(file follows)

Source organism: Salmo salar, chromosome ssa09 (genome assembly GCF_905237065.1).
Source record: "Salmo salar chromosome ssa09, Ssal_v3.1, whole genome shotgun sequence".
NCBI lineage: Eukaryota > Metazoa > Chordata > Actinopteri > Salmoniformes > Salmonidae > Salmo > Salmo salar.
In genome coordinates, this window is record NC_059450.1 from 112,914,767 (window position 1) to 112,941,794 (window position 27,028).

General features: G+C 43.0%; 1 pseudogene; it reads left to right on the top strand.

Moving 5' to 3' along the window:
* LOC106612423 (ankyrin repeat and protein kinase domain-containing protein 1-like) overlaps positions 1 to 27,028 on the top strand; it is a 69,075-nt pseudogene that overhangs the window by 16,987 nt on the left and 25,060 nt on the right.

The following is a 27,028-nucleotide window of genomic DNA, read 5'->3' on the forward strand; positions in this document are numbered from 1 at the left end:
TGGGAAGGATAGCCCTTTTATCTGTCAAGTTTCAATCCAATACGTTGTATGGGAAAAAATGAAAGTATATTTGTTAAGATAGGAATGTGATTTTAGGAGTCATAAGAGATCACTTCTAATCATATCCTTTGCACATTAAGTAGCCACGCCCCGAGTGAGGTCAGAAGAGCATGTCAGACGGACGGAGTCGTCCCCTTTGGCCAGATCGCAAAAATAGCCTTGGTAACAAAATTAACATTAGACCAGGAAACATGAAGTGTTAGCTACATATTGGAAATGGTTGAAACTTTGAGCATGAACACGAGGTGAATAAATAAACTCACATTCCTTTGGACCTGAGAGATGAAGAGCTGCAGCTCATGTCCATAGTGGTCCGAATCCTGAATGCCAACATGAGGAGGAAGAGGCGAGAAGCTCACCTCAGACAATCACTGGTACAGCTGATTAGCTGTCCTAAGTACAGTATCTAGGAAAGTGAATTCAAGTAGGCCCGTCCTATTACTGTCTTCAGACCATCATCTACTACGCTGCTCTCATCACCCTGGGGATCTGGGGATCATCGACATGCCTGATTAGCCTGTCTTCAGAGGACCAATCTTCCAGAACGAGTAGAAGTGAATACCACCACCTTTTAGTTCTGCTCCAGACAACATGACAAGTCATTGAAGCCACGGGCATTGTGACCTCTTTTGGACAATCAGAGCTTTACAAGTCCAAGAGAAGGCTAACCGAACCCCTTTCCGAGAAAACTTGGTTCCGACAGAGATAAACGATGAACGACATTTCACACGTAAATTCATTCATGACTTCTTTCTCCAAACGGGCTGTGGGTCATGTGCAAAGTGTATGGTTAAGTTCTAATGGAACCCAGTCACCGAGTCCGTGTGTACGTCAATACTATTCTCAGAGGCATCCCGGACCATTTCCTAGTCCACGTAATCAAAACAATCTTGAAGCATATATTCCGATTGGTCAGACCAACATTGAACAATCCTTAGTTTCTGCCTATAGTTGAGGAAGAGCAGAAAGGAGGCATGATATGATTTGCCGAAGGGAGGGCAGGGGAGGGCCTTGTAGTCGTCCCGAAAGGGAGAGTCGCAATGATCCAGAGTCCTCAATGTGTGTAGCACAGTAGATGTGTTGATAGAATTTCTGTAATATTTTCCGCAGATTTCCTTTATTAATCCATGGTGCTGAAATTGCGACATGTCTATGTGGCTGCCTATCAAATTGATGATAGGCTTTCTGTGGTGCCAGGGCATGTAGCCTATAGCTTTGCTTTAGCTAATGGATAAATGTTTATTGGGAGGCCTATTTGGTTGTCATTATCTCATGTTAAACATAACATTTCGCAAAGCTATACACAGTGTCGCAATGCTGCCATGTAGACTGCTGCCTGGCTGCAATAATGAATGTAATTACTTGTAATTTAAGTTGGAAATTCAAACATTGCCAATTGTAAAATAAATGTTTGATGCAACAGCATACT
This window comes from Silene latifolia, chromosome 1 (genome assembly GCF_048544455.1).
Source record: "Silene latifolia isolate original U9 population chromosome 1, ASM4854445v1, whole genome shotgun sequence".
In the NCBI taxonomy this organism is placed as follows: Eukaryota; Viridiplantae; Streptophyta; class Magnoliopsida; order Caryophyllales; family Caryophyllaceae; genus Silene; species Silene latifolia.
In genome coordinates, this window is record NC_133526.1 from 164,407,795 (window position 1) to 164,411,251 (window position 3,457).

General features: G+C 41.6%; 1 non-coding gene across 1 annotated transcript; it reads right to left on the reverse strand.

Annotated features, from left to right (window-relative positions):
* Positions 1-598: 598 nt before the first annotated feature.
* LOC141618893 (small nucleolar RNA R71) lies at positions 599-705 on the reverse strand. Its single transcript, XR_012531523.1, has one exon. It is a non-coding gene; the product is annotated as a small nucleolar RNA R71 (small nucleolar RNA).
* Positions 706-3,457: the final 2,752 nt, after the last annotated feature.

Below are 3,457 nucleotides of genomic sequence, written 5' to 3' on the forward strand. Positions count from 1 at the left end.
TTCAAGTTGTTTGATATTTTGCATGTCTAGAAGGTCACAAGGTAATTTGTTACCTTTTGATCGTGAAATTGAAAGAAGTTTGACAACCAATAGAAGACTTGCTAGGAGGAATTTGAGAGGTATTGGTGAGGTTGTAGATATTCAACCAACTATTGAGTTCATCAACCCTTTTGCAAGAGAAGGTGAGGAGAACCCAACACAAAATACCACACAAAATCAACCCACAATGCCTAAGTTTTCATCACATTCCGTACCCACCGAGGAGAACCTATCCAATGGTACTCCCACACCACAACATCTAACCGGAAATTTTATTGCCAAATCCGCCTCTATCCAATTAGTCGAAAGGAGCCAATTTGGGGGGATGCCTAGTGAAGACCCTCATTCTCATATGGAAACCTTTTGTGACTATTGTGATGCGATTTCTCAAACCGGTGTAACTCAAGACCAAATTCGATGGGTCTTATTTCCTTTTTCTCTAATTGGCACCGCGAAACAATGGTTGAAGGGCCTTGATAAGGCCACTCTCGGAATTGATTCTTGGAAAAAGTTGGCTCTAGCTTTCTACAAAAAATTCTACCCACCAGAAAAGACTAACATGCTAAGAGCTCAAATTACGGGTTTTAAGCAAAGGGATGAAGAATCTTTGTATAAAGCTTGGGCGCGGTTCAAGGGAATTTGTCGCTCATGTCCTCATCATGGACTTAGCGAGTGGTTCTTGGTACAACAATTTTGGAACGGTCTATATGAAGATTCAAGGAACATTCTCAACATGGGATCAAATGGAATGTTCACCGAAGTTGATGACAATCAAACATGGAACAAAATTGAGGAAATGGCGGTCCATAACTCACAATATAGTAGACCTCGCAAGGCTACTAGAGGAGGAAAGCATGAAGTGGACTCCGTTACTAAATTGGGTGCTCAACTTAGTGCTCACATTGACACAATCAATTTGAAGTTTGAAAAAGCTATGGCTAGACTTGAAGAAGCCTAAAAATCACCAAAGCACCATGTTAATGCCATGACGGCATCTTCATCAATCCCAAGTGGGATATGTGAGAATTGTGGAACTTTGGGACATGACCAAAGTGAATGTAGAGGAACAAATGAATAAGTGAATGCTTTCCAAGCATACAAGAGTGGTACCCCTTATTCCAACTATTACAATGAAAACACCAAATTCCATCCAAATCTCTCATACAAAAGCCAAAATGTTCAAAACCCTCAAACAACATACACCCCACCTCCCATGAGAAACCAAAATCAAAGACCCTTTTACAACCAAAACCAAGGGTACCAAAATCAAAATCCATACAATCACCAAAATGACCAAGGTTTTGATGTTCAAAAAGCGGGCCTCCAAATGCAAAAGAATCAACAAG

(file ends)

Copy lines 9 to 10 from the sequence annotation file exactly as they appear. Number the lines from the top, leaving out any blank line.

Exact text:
TGGGAAGGATAGCCCTTTTATCTGTCAAGTTTCAATCCAATACGTTGTATGGGAAAAAATGAAAGTATATTTGTTAAGATAGGAATGTGATTTTAGGAGTCATAAGAGATCACTTCTAATCATATCCTTTGCACATTAAGTAGCCACGCCCCGAGTGAGGTCAGAAGAGCATGTCAGACGGACGGAGTCGTCCCCTTTGGCCAGATCGCAAAAATAGCCTTGGTAACAAAATTAACATTAGACCAGGAAACATGAAGTGTTAGCTACATATTGGAAATGGTTGAAACTTTGAGCATGAACACGAGGTGAATAAATAAACTCACATTCCTTTGGACCTGAGAGATGAAGAGCTGCAGCTCATGTCCATAGTGGTCCGAATCCTGAATGCCAACATGAGGAGGAAGAGGCGAGAAGCTCACCTCAGACAATCACTGGTACAGCTGATTAGCTGTCCTAAGTACAGTATCTAGGAAAGTGAATTCAAGTAGGCCCGTCCTATTACTGTCTTCAGACCATCATCTACTACGCTGCTCTCATCACCCTGGGGATCTGGGGATCATCGACATGCCTGATTAGCCTGTCTTCAGAGGACCAATCTTCCAGAACGAGTAGAAGTGAATACCACCACCTTTTAGTTCTGCTCCAGACAACATGACAAGTCATTGAAGCCACGGGCATTGTGACCTCTTTTGGACAATCAGAGCTTTACAAGTCCAAGAGAAGGCTAACCGAACCCCTTTCCGAGAAAACTTGGTTCCGACAGAGATAAACGATGAACGACATTTCACACGTAAATTCATTCATGACTTCTTTCTCCAAACGGGCTGTGGGTCATGTGCAAAGTGTATGGTTAAGTTCTAATGGAACCCAGTCACCGAGTCCGTGTGTACGTCAATACTATTCTCAGAGGCATCCCGGACCATTTCCTAGTCCACGTAATCAAAACAATCTTGAAGCATATATTCCGATTGGTCAGACCAACATTGAACAATCCTTAGTTTCTGCCTATAGTTGAGGAAGAGCAGAAAGGAGGCATGATATGATTTGCCGAAGGGAGGGCAGGGGAGGGCCTTGTAGTCGTCCCGAAAGGGAGAGTCGCAATGATCCAGAGTCCTCAATGTGTGTAGCACAGTAGATGTGTTGATAGAATTTCTGTAATATTTTCCGCAGATTTCCTTTATTAATCCATGGTGCTGAAATTGCGACATGTCTATGTGGCTGCCTATCAAATTGATGATAGGCTTTCTGTGGTGCCAGGGCATGTAGCCTATAGCTTTGCTTTAGCTAATGGATAAATGTTTATTGGGAGGCCTATTTGGTTGTCATTATCTCATGTTAAACATAACATTTCGCAAAGCTATACACAGTGTCGCAATGCTGCCATGTAGACTGCTGCCTGGCTGCAATAATGAATGTAATTACTTGTAATTTAAGTTGGAAATTCAAACATTGCCAATTGTAAAATAAATGTTTGATGCAACAGCATACT
This window comes from Silene latifolia, chromosome 1 (genome assembly GCF_048544455.1).